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Spanish translation of “pull”

pull

verb /pul/
to ( try to) move something especially towards oneself usually by using force
arrastrar , tirar de
He pulled the chair towards the fire She pulled at the door , but couldn’t open it He kept pulling the girlshair for fun Help me to pull my boots off This railway engine can pull twelve carriages .
(with ator on) in eg smoking , to suck at
chupar
He pulled at his cigarette .
to row
remar
He pulled towards the shore .
(of a driver or vehicle ) to steer or move in a certain direction
tirar , ir hacia
The car pulled in at the garage I pulled into the side of the road The train pulled out of the station The motorbike pulled out to overtake He pulled off the road .
pull apart phrasal verb to tear or destroy completely by pulling ; pull to pieces
hacer pedazos; poner por los suelos, echar por tierra
He pulled the cardboard box apart and put it in the recycling bin .
pull down phrasal verb to destroy or demolish ( buildings )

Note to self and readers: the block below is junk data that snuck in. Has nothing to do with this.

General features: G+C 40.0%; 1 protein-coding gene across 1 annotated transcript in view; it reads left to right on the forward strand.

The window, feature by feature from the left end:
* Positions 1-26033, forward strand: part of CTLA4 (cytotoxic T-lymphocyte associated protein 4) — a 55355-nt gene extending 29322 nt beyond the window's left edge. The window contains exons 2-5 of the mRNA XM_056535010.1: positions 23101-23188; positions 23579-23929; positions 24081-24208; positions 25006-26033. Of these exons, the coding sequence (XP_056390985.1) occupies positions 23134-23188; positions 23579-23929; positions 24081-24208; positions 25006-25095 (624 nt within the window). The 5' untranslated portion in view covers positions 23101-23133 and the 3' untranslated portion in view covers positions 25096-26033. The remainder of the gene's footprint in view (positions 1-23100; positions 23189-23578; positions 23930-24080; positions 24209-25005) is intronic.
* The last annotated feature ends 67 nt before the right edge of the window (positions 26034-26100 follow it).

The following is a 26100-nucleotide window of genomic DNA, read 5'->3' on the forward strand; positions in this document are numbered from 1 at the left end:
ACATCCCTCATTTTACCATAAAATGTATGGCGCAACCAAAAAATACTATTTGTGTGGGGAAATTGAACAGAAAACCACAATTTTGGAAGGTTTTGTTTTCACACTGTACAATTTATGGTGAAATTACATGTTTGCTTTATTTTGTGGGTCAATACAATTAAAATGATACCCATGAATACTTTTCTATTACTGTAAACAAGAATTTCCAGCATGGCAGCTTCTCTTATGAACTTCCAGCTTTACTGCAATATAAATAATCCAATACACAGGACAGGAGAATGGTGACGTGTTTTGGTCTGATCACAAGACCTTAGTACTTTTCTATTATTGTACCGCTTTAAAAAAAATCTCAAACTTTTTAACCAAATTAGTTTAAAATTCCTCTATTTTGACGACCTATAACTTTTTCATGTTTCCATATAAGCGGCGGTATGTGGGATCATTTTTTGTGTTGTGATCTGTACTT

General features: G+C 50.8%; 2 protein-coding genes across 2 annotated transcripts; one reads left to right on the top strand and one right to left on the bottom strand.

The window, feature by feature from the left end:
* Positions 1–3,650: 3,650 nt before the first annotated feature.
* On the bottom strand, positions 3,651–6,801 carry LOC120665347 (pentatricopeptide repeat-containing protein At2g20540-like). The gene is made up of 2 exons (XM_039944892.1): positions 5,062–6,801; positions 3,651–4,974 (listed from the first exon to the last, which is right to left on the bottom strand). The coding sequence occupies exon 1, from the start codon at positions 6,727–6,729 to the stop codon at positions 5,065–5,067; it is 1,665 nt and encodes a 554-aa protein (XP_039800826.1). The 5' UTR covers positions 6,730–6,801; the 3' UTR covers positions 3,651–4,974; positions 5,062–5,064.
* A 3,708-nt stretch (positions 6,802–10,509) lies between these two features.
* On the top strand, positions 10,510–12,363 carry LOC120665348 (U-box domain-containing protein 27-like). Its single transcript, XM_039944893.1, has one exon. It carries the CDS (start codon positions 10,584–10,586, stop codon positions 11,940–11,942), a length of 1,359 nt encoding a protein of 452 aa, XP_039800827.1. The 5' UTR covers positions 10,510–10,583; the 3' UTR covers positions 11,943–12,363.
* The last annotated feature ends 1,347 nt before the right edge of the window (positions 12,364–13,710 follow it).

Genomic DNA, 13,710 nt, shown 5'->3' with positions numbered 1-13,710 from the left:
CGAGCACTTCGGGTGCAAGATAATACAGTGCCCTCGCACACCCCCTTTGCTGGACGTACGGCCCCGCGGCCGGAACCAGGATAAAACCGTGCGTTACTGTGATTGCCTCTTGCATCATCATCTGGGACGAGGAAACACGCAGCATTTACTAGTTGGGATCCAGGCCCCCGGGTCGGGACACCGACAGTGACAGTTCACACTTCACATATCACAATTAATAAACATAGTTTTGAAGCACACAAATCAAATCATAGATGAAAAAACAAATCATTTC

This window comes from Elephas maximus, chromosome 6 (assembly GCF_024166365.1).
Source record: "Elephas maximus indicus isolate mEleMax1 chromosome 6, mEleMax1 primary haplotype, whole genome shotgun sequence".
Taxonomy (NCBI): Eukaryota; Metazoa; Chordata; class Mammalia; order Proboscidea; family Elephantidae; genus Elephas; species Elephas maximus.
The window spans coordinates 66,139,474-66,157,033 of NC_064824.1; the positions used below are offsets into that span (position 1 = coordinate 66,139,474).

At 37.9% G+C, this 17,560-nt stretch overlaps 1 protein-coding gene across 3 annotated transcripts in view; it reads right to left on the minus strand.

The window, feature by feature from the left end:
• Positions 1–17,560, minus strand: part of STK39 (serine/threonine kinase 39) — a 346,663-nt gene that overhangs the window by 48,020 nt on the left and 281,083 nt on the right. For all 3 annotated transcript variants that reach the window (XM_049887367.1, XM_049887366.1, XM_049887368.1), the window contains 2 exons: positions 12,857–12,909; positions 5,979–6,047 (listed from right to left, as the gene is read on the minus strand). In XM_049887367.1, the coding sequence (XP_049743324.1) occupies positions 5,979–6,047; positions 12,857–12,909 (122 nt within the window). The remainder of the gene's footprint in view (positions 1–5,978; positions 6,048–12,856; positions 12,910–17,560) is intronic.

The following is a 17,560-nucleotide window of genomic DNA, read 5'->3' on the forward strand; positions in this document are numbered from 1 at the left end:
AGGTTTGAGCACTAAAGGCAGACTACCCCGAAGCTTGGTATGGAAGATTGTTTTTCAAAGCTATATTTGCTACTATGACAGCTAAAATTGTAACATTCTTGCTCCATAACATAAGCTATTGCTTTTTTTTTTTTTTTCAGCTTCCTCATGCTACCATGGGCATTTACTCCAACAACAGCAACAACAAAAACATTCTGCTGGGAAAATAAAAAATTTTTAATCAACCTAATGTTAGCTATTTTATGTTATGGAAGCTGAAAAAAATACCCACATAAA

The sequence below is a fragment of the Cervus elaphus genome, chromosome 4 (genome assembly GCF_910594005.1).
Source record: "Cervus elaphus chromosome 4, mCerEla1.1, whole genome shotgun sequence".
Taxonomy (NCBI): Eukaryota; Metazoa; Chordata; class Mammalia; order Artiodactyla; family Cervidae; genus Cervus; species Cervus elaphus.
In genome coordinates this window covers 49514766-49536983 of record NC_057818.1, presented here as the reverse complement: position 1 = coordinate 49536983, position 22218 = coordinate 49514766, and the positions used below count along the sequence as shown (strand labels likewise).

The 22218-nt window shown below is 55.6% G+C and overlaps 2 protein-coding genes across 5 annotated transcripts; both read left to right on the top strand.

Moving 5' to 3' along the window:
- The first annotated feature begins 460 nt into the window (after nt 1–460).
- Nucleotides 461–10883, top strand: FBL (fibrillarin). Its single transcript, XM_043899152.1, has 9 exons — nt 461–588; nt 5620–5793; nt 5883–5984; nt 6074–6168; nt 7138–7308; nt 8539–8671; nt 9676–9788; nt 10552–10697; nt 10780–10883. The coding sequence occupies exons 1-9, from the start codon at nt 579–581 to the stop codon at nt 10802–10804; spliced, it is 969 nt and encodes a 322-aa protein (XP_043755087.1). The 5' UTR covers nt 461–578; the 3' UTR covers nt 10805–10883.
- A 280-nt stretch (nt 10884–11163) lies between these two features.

derribar
They’ve pulled down that old tower block .
pull a face / faces (at) to make strange expressions with the face eg to show disgust , or to amuse
hacer muecas
The children were pulling faces at each other He pulled a face when he smelt the fish .
pull a gun etc on to produce and aim a gun etc at (a person )
amenazar a alguien con una pistola
Suddenly Raymond pulled a gun on him.
pull off phrasal verb to succeed in doing
conseguir , salirse con la suya
He’s finally pulled it off!
pull on phrasal verb to put on (a piece of clothing ) hastily
ponerse a la carrera
She pulled on a sweater .
pull oneself together phrasal verb to control oneself; to regain one’s self-control
controlarse
At first she was terrified , then she pulled herself together.
pull through phrasal verb to ( help to) survive an illness etc
ponerse bien, reponerse
He is very ill , but he’ll pull through The expert medical treatment pulled him through.
pull up phrasal verb (of a driver or vehicle ) to stop
parar , detenerse
He pulled up at the traffic lights .
pull one’s weight to take one’s fair share of work , duty etc
hacer su parte de trabajo
She doesn’t really pull her weight as far as work is concerned .
(Definition of pull from the Password English-Spanish Dictionary © 2013 K Dictionaries Ltd)

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